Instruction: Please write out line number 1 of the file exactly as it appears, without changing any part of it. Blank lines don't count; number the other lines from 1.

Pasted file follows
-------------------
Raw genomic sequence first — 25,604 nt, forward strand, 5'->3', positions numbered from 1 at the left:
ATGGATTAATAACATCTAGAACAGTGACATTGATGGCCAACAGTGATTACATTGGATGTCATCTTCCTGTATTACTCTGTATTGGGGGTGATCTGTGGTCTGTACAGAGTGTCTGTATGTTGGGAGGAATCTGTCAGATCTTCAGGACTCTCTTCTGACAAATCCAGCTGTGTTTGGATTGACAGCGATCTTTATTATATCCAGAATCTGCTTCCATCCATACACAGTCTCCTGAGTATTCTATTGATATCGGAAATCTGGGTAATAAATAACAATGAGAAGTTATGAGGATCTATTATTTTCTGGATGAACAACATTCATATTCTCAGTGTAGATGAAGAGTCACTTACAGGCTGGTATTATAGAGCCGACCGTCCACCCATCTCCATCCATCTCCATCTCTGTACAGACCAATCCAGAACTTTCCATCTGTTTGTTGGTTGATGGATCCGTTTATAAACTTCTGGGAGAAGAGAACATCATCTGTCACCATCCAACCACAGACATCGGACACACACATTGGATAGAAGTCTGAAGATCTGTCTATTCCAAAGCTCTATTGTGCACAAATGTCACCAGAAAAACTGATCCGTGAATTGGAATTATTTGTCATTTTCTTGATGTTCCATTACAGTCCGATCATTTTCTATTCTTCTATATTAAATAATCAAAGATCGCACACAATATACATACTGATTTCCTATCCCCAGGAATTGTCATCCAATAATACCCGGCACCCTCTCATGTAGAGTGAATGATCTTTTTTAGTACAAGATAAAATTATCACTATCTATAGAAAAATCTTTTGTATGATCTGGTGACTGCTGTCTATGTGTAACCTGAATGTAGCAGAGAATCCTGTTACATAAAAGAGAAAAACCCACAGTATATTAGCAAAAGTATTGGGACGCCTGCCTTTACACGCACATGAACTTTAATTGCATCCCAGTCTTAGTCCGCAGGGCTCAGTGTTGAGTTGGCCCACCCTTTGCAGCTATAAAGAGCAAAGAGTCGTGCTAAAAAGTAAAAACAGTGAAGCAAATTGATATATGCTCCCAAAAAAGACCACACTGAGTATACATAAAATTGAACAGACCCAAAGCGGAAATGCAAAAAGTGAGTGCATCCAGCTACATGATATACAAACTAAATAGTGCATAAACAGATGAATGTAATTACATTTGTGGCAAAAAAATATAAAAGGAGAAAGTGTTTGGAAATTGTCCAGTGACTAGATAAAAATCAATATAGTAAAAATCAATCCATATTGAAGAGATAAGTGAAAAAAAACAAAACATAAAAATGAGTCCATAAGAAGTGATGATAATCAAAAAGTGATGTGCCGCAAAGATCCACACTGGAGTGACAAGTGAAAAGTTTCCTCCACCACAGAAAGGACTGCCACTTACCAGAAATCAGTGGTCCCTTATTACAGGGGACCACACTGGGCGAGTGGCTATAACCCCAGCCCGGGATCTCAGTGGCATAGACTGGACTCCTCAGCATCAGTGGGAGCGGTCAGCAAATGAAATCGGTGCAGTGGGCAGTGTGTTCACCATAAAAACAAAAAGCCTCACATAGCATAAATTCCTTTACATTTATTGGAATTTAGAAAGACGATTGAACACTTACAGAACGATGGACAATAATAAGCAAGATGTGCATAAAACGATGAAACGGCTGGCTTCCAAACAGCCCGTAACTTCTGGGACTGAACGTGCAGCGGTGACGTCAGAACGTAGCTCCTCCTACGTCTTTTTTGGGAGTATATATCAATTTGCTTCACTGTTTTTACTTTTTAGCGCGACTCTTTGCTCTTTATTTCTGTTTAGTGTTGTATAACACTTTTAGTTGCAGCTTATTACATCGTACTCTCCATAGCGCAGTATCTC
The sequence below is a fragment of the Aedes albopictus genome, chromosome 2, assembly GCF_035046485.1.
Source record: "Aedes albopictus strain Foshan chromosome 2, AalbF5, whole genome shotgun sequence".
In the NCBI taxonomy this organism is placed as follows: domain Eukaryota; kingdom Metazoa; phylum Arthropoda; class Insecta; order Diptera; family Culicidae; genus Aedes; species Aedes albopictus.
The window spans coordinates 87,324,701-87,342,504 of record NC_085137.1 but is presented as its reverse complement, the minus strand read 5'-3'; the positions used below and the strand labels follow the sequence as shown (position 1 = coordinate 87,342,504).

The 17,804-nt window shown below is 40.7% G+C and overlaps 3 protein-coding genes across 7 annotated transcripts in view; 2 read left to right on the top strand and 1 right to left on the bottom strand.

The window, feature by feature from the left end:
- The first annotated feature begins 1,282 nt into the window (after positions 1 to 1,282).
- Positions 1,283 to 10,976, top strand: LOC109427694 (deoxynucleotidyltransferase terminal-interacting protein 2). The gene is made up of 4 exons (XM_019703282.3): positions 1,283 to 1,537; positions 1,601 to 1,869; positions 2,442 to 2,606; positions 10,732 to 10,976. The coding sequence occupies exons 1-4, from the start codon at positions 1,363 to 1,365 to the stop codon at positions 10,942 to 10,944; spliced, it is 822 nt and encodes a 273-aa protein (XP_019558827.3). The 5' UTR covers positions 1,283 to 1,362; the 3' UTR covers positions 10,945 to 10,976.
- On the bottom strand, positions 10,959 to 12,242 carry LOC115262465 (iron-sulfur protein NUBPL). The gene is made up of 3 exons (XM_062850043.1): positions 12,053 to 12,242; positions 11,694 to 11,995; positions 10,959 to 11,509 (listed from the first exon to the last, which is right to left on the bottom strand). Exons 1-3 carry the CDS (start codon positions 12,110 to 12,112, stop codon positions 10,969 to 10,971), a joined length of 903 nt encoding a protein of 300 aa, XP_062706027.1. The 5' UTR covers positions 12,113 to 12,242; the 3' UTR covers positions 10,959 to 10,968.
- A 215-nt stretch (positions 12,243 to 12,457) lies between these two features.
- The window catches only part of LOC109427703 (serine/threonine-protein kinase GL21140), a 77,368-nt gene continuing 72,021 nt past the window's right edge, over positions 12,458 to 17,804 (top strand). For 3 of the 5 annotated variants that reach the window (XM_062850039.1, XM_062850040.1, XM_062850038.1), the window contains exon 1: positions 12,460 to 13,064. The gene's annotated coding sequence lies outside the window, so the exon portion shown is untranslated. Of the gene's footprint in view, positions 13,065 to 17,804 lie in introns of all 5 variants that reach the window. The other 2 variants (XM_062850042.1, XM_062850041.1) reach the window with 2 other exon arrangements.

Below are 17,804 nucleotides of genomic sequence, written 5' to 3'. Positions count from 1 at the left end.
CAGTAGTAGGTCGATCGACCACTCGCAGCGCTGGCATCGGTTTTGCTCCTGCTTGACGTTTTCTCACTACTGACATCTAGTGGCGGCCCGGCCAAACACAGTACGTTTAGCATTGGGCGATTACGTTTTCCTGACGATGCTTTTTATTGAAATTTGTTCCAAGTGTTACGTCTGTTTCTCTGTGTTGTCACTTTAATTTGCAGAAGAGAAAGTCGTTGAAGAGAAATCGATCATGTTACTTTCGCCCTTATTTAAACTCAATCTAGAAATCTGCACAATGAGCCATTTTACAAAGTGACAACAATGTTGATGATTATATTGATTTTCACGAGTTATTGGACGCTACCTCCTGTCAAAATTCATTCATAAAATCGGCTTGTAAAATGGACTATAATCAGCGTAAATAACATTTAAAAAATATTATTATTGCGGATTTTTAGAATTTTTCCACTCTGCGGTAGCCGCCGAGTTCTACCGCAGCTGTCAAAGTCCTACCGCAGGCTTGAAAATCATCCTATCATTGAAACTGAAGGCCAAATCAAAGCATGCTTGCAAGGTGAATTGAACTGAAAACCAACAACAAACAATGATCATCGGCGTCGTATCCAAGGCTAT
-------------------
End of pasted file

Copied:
Raw genomic sequence first — 25,604 nt, forward strand, 5'->3', positions numbered from 1 at the left: